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Pierre Gasly topped the first official timed session of the 2022 Formula 1 season for AlphaTauri, leading Ferrari teammates Charles Leclerc and Carlos Sainz in first practice at the Bahrain Grand Prix. The Frenchman used the soft tire with around 15 minutes remaining to edge the Ferrari driver to the top time by 0.364s.

“What a lap,” exclaimed his impressed engineer. “That was nice. We get into the mojo now.”

But Ferrari’s pace was more eye-catching, for neither Leclerc nor Sainz, who was less than half a tenth further back, used the soft-compound tire yet were both comfortably within half a second of the lead. Leclerc even had time to spin his car on the red-marked rubber that would carry him to his quickest time and still finish the session second overall.

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Michael Lamonato joined Matt Grubelich to preview the first stop on the F1 calendar in Bahrain. 

Sequels are rarely as good as originals, but in 2022 Formula 1 thinks it might be onto something special.

It’s been almost 100 days since the spectacular but controversial season-ending Abu Dhabi Grand Prix. Max Verstappen and Lewis Hamilton started the race tied on points after 21 rounds of epic racing, but Verstappen emerged a first-time champion after overtaking Hamilton for the lead on the final lap of the race.

Could it possibly get any better than that?

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The memories of the controversial 2021 title-deciding Abu Dhabi Grand Prix have barely faded, but this weekend new world champion Max Verstappen and the ousted Lewis Hamilton will renew their rivalry for a much-anticipated sequel.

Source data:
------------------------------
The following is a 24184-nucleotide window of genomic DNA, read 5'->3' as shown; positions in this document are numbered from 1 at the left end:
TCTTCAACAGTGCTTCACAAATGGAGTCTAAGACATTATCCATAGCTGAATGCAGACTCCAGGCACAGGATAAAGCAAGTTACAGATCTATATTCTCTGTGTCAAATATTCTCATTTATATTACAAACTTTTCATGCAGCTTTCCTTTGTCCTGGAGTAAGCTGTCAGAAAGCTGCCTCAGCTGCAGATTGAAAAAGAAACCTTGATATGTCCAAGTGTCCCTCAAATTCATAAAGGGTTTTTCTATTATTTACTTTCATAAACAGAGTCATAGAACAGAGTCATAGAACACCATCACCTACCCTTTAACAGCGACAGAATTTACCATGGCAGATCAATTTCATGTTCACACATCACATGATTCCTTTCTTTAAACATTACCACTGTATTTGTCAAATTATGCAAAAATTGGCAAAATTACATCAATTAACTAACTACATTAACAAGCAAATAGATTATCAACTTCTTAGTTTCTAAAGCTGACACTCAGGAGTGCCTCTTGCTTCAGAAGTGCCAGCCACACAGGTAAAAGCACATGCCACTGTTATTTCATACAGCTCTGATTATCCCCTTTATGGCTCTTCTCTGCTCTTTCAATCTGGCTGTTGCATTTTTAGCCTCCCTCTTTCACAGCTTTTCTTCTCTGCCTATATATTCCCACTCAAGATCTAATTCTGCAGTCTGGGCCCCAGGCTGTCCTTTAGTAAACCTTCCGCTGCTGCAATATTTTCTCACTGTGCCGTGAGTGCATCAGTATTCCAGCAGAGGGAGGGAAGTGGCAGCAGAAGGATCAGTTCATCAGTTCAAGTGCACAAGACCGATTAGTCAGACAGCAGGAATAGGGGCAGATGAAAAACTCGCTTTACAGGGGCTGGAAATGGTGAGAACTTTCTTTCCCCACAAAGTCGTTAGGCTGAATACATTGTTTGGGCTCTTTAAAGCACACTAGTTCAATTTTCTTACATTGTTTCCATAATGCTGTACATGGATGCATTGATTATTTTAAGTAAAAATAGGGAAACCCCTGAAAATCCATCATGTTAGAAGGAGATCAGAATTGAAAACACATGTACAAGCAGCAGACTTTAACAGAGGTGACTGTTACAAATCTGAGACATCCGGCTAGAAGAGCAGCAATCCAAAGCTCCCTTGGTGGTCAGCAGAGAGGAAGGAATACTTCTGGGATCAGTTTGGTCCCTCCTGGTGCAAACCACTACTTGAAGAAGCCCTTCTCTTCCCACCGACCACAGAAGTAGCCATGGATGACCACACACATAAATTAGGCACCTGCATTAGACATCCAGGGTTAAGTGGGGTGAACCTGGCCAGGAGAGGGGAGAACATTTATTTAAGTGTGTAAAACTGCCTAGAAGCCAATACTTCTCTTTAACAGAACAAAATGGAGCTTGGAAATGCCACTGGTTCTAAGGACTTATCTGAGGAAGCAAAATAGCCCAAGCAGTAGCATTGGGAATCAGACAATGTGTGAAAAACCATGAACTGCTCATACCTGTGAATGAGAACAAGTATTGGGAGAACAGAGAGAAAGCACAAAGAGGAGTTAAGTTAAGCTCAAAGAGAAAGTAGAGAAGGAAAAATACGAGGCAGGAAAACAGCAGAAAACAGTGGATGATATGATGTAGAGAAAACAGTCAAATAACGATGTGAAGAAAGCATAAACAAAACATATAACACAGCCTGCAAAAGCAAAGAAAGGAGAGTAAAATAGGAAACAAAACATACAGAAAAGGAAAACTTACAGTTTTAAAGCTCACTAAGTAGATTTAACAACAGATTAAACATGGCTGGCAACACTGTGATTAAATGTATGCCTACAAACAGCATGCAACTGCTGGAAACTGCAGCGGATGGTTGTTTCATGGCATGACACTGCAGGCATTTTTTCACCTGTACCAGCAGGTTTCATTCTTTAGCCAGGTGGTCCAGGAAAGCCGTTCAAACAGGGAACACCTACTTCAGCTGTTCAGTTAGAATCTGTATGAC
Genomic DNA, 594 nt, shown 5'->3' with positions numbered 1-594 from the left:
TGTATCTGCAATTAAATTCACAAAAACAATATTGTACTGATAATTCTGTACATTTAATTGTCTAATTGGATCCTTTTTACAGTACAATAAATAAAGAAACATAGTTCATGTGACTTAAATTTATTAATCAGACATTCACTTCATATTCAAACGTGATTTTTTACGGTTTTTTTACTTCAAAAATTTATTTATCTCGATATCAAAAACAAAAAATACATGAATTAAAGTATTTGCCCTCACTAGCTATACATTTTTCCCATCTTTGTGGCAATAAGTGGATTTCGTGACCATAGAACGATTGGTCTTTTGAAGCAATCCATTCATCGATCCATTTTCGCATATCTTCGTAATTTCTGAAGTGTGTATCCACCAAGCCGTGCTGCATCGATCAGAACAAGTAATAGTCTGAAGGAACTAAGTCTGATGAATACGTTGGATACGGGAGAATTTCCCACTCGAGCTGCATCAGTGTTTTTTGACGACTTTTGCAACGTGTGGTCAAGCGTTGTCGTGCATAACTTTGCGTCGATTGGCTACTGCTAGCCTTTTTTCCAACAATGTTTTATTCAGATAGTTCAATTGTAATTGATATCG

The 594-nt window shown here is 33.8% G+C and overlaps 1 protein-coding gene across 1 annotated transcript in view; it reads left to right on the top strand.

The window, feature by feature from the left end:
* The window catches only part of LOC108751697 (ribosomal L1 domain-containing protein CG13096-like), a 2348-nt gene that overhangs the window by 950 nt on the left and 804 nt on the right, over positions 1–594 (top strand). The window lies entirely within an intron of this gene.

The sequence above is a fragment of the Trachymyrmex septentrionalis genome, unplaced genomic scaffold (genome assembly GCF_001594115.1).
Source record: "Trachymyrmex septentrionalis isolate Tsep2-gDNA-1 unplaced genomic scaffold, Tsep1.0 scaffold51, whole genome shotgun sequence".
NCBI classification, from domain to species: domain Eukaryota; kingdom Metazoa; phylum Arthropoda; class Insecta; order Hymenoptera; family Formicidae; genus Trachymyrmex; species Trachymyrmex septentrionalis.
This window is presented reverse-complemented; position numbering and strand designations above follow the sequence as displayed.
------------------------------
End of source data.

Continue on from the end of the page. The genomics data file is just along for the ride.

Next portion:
Sky Sports F1 pit lane reporter Ted Kravitz joins hosts Matt Clayton and Michael Lamonato to discuss how the all-new revolutionary F1 cars looked on track at the Bahrain test, whether Red Bull should be considered pre-season favourites and if Mercedes is off the pace, why Ferrari can approach 2022 with genuine optimism, how Daniel Ricciardo will cope with an interrupted preseason and predict who will be this year’s world champion.

We debate the meaning of ton(ne), centilitre and other measurements. Rob assembles his Formula McGinley F1 Fantasy competition live on air but is banned for a profane team name. Michael takes the name Mike Krack in vain.

The Formula 1 pre-season closed in Bahrain on Saturday night, and through the haze of testing uncertainty came one seemingly irrefutable fact: Red Bull Racing is the team to beat.

It’s notoriously difficult to deduce an accurate competitive order from pre-season testing times. It’s impossible to know for certain fuel levels and engine modes, and with lap times being set at different times of day, when the track is in different conditions, no two laps can be directly comparable.